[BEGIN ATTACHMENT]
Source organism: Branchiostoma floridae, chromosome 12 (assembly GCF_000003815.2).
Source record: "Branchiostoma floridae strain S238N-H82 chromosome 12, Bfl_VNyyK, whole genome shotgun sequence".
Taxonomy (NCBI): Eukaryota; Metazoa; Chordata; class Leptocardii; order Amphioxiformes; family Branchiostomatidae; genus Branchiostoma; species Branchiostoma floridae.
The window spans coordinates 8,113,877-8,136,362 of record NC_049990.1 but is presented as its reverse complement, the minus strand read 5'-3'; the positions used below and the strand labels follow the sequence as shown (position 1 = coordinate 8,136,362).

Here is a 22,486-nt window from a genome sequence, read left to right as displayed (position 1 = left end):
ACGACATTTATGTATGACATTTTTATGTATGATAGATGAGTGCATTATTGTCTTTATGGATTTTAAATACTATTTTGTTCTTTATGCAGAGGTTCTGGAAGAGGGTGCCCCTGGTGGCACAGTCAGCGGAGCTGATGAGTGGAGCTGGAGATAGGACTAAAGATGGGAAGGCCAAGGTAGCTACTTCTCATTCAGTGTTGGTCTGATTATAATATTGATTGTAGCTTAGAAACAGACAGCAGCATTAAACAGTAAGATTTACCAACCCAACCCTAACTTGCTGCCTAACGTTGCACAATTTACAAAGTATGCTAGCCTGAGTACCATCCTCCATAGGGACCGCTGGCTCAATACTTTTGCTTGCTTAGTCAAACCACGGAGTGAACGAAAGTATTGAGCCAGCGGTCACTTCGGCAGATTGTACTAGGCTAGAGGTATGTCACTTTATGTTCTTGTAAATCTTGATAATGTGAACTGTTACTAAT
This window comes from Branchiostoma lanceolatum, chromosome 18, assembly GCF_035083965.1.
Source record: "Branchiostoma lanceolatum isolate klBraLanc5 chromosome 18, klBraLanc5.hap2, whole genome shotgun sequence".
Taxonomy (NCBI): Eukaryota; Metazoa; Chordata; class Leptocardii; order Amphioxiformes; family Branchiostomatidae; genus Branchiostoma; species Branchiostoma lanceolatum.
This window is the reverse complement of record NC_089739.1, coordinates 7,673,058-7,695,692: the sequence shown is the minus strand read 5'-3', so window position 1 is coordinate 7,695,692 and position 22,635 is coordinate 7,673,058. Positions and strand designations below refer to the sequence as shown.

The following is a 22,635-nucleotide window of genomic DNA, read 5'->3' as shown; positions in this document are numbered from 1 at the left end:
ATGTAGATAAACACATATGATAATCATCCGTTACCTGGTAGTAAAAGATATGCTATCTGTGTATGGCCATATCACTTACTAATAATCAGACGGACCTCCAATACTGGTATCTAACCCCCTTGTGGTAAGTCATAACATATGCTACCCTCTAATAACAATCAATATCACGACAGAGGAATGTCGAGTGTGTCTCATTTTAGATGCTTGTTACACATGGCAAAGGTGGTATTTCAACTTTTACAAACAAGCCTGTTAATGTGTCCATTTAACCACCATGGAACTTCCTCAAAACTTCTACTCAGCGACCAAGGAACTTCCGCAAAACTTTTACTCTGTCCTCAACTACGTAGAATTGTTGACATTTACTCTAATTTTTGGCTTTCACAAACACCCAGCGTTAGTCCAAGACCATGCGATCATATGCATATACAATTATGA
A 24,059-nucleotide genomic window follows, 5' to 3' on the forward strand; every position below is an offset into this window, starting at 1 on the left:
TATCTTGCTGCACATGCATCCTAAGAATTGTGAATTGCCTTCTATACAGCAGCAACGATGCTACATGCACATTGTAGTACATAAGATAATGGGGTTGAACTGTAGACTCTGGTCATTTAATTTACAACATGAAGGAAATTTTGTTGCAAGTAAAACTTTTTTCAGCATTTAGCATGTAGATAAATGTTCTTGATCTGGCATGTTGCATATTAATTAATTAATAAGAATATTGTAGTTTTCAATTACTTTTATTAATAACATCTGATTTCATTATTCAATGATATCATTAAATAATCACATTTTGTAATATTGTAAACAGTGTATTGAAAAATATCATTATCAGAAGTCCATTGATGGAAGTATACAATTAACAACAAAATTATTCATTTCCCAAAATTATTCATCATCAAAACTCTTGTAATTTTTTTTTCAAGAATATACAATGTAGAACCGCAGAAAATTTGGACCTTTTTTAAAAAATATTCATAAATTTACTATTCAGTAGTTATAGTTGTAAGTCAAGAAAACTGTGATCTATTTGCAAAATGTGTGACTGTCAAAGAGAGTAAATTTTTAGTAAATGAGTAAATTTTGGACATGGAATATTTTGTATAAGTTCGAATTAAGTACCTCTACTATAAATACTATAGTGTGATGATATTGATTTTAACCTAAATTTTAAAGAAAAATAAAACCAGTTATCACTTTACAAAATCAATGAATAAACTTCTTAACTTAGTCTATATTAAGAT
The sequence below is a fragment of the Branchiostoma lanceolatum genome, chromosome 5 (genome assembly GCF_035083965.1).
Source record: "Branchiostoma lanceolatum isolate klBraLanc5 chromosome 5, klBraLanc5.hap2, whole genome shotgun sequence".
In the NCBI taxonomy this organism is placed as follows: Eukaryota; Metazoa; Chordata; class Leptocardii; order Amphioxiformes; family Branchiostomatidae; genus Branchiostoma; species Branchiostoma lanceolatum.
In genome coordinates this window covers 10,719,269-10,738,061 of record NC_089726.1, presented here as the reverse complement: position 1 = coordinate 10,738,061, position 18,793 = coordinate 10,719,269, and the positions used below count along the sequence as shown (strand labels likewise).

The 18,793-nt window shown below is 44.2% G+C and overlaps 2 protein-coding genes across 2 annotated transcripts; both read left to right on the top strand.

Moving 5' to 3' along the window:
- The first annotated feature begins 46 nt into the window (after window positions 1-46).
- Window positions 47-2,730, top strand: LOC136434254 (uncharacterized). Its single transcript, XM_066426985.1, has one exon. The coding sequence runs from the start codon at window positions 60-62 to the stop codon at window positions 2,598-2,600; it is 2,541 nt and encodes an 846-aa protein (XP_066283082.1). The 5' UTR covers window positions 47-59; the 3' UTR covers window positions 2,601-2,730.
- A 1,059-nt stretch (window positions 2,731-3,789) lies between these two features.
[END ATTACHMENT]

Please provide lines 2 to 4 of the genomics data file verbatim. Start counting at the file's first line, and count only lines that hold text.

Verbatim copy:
Source record: "Branchiostoma floridae strain S238N-H82 chromosome 12, Bfl_VNyyK, whole genome shotgun sequence".
Taxonomy (NCBI): Eukaryota; Metazoa; Chordata; class Leptocardii; order Amphioxiformes; family Branchiostomatidae; genus Branchiostoma; species Branchiostoma floridae.
The window spans coordinates 8,113,877-8,136,362 of record NC_049990.1 but is presented as its reverse complement, the minus strand read 5'-3'; the positions used below and the strand labels follow the sequence as shown (position 1 = coordinate 8,136,362).